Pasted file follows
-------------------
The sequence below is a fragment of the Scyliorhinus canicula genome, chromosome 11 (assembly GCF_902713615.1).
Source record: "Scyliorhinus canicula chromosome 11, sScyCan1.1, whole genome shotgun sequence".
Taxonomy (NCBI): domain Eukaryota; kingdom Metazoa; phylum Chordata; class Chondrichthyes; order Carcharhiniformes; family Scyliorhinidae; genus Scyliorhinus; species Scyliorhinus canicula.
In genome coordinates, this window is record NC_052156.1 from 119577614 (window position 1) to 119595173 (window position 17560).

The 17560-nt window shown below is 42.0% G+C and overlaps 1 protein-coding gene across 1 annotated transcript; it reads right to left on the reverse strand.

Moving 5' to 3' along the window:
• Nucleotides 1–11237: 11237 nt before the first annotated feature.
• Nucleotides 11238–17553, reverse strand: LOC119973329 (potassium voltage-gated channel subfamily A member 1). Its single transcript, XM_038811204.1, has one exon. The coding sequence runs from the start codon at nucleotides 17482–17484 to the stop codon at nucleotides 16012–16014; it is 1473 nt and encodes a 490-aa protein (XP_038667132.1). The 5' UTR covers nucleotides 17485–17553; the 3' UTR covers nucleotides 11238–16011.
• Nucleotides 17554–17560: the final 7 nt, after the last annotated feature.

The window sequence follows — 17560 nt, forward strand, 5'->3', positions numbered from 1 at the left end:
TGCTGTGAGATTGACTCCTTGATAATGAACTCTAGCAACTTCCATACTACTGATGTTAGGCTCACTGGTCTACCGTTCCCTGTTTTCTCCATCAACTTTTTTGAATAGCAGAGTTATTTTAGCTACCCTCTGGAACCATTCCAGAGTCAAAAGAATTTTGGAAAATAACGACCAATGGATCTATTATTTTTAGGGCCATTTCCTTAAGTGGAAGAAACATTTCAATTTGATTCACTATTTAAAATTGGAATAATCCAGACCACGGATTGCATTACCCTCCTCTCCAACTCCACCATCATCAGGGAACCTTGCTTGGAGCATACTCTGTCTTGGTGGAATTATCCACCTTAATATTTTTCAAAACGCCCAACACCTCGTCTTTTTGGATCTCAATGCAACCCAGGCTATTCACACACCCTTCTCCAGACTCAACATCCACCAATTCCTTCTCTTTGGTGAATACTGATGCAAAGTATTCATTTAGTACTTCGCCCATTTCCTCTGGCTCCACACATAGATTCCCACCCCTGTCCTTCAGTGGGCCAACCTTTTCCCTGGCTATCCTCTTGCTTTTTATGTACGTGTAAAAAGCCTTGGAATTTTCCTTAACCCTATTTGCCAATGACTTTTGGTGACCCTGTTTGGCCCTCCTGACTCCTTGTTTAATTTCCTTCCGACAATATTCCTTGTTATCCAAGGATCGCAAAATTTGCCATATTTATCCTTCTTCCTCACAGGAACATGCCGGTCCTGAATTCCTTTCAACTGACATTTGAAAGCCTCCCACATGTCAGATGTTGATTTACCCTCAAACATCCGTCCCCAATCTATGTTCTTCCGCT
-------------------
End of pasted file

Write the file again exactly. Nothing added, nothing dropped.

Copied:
The sequence below is a fragment of the Scyliorhinus canicula genome, chromosome 11 (assembly GCF_902713615.1).
Source record: "Scyliorhinus canicula chromosome 11, sScyCan1.1, whole genome shotgun sequence".
Taxonomy (NCBI): domain Eukaryota; kingdom Metazoa; phylum Chordata; class Chondrichthyes; order Carcharhiniformes; family Scyliorhinidae; genus Scyliorhinus; species Scyliorhinus canicula.
In genome coordinates, this window is record NC_052156.1 from 119577614 (window position 1) to 119595173 (window position 17560).

The 17560-nt window shown below is 42.0% G+C and overlaps 1 protein-coding gene across 1 annotated transcript; it reads right to left on the reverse strand.

Moving 5' to 3' along the window:
• Nucleotides 1–11237: 11237 nt before the first annotated feature.
• Nucleotides 11238–17553, reverse strand: LOC119973329 (potassium voltage-gated channel subfamily A member 1). Its single transcript, XM_038811204.1, has one exon. The coding sequence runs from the start codon at nucleotides 17482–17484 to the stop codon at nucleotides 16012–16014; it is 1473 nt and encodes a 490-aa protein (XP_038667132.1). The 5' UTR covers nucleotides 17485–17553; the 3' UTR covers nucleotides 11238–16011.
• Nucleotides 17554–17560: the final 7 nt, after the last annotated feature.

The window sequence follows — 17560 nt, forward strand, 5'->3', positions numbered from 1 at the left end:
TGCTGTGAGATTGACTCCTTGATAATGAACTCTAGCAACTTCCATACTACTGATGTTAGGCTCACTGGTCTACCGTTCCCTGTTTTCTCCATCAACTTTTTTGAATAGCAGAGTTATTTTAGCTACCCTCTGGAACCATTCCAGAGTCAAAAGAATTTTGGAAAATAACGACCAATGGATCTATTATTTTTAGGGCCATTTCCTTAAGTGGAAGAAACATTTCAATTTGATTCACTATTTAAAATTGGAATAATCCAGACCACGGATTGCATTACCCTCCTCTCCAACTCCACCATCATCAGGGAACCTTGCTTGGAGCATACTCTGTCTTGGTGGAATTATCCACCTTAATATTTTTCAAAACGCCCAACACCTCGTCTTTTTGGATCTCAATGCAACCCAGGCTATTCACACACCCTTCTCCAGACTCAACATCCACCAATTCCTTCTCTTTGGTGAATACTGATGCAAAGTATTCATTTAGTACTTCGCCCATTTCCTCTGGCTCCACACATAGATTCCCACCCCTGTCCTTCAGTGGGCCAACCTTTTCCCTGGCTATCCTCTTGCTTTTTATGTACGTGTAAAAAGCCTTGGAATTTTCCTTAACCCTATTTGCCAATGACTTTTGGTGACCCTGTTTGGCCCTCCTGACTCCTTGTTTAATTTCCTTCCGACAATATTCCTTGTTATCCAAGGATCGCAAAATTTGCCATATTTATCCTTCTTCCTCACAGGAACATGCCGGTCCTGAATTCCTTTCAACTGACATTTGAAAGCCTCCCACATGTCAGATGTTGATTTACCCTCAAACATCCGTCCCCAATCTATGTTCTTCCGCT